The Russian Century is the most comprehensive and accessible collection of readings devoted to Russian culture and civilization. The fascinating first-person accounts paint a vivid picture of the Russian people through the turbulent years of the collapse of the Soviet Union. This book allows readers to see Russia through the private lives of people who come from diverse backgrounds, various educational and socio-economic experiences, and a broad geographic spectrum. Diary entries, personal sketches, memoirs, and letters tell these stories in an intimate and authentic voice of immediate experience rather than the distant, general flow of history. Translated into English for the first time, personal matters as well as the larger social and political context are revealed in a manner that provides significant insight into a powerful, distinctive, and influential culture. All too often the Russian experience has been presented as either horrific or heroic. This volume goes beyond that approach and deals with areas which have received little or no attention to existing studies of Russian history and culturelove, sexuality, courtship, marriage, family life, work, education, and religion.
|Edition description:||New Edition|
|Product dimensions:||5.90(w) x 8.90(h) x 1.00(d)|
About the Author
George Pahomov is Professor of literature and language and culture and civilization at Bryn Mawr College. He holds a Ph.D. in Slavic Languages and Literatures from New York University. Nickolas Lupinin is Senior Lecturer of History at Franklin Pierce College and Center Associate at the Davis Center for Russian and Eurasian Studies, Harvard University. He holds a Ph.D. in History from New York University.
Table of Contents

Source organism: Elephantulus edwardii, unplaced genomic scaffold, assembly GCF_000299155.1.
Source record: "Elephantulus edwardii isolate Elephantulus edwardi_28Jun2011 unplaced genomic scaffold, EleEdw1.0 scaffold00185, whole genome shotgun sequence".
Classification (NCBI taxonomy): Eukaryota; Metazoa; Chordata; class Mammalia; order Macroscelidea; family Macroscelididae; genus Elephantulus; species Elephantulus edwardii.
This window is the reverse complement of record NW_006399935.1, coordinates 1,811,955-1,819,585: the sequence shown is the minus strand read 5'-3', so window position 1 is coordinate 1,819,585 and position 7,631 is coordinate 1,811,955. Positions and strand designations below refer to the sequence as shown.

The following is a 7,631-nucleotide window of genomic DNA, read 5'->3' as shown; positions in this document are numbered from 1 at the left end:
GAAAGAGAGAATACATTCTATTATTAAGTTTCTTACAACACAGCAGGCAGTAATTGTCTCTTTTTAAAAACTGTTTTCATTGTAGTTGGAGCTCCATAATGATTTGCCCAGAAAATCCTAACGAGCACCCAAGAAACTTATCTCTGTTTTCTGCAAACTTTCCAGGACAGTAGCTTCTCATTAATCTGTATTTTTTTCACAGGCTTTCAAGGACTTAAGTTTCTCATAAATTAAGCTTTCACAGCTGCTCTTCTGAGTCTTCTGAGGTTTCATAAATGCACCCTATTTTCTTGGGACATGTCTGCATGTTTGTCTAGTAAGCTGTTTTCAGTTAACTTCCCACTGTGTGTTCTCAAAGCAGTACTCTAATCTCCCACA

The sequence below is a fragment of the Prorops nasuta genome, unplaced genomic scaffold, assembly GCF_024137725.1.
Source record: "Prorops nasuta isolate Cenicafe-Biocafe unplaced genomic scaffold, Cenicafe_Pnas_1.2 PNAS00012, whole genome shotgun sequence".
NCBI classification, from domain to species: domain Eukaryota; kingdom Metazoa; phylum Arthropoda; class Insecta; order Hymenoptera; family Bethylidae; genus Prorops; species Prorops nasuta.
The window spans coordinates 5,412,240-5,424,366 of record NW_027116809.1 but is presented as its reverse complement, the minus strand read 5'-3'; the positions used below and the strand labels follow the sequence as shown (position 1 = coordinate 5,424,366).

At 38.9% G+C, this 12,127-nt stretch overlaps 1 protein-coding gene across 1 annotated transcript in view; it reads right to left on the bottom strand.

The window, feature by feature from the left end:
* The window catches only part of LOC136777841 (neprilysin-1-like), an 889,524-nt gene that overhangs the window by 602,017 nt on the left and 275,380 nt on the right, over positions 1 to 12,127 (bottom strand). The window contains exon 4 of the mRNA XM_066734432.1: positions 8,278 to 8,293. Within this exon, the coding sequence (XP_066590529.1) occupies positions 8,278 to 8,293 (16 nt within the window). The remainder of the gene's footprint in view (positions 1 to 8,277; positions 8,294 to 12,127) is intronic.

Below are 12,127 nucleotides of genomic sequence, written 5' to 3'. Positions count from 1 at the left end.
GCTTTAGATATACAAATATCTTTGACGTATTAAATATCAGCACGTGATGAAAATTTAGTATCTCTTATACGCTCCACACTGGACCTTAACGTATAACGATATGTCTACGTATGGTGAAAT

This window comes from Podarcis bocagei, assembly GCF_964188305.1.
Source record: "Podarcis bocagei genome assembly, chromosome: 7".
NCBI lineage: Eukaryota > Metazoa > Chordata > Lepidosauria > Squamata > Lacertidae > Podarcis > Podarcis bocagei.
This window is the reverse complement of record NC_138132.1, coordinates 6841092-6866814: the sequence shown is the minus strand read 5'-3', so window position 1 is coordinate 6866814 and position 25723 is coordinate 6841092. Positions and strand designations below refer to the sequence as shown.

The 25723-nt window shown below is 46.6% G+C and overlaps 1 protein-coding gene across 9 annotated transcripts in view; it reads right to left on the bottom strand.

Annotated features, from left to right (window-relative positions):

Chapter 1 Acknowledgements Chapter 2 Introduction Chapter 3 Glossary of Terms Part 4 Part I: The Vanished Presence: Russia Before 1914 Chapter 5 Viktor Chernov, Idylls on the Volga Chapter 6 Sergie N. Durylin, Domestic Love Chapter 7 Sofia Kovalevskaia, A Thief in the House Chapter 8 Oleg Pantiukhov, A Student's Summer Chapter 9 Aleksandra Tyrkova-Williams, A Women's History Chapter 10 Nikolai Volkov-Muromtsev, Memories Chapter 11 Vladimir Zensinov, Coming of Age Chapter 12 Vasilii Nikiforov-Volgin, Presanctified Gifts Chapter 13 Mark Vishniak, In Two Worlds Chapter 14 Konstantin Paustovskii, Commencement Revelry Part 15 Part II: Instability and Dislocation: 1914-1929 Chapter 16 Georgii Altaev, How I Became a Cub Scout Chapter 17 Nikolai Filatov: A Soldier's Letters Chapter 18 Konstantin Paustovskii, Save Your Strength Chapter 19 Roman Gul, We're in Power Now Chapter 20 Sergei Mamontov, Civil War: A White Army Journal Chapter 21 Vera Volkonskaia, Orphaned by Revolution Chapter 22 Mikhail Gol'dshtein, My First Recital Chapter 23 Vikto Kravchenko, Youth in Red Chapter 24 Vasilii Ianov, The Heart of a Peasant Part 25 Part III: Unrelenting Order and Terror: 1930-1953 Chapter 26 B. Brovtsyn, Dearly Beloved Chapter 27 Tat'iana Fresenko, Internal Dissenter Chapter 28 Nila Magidoff, Only to Travel! Only to Live! Chapter 29 Tat'iana Fresenko, War-Scorched Kiev Chapter 30 Elena I. Kochina, Blockade Diary Chapter 31 N. Ianevich, Literary Politics Chapter 32 K. Vadot, The Terrorist Part 33 Part IV: Apogee and Fracture: 1954-1991 Chapter 34 Mariia Shapiro, A Soviet Capitalist Chapter 35 Valerii Leviatov, My Path to God Chapter 36 Valentin Kataev, A Paschal Memory Chapter 37 Kirill Kostsinskii [K.V. Uspenskill], A Dissident's Trial Chapter 38 Iurii Krotkov, The KGB in Action Chapter 39 Vladimir Azbel, Siberian Adversity 40 Leonid Shebarshin, Three Days in August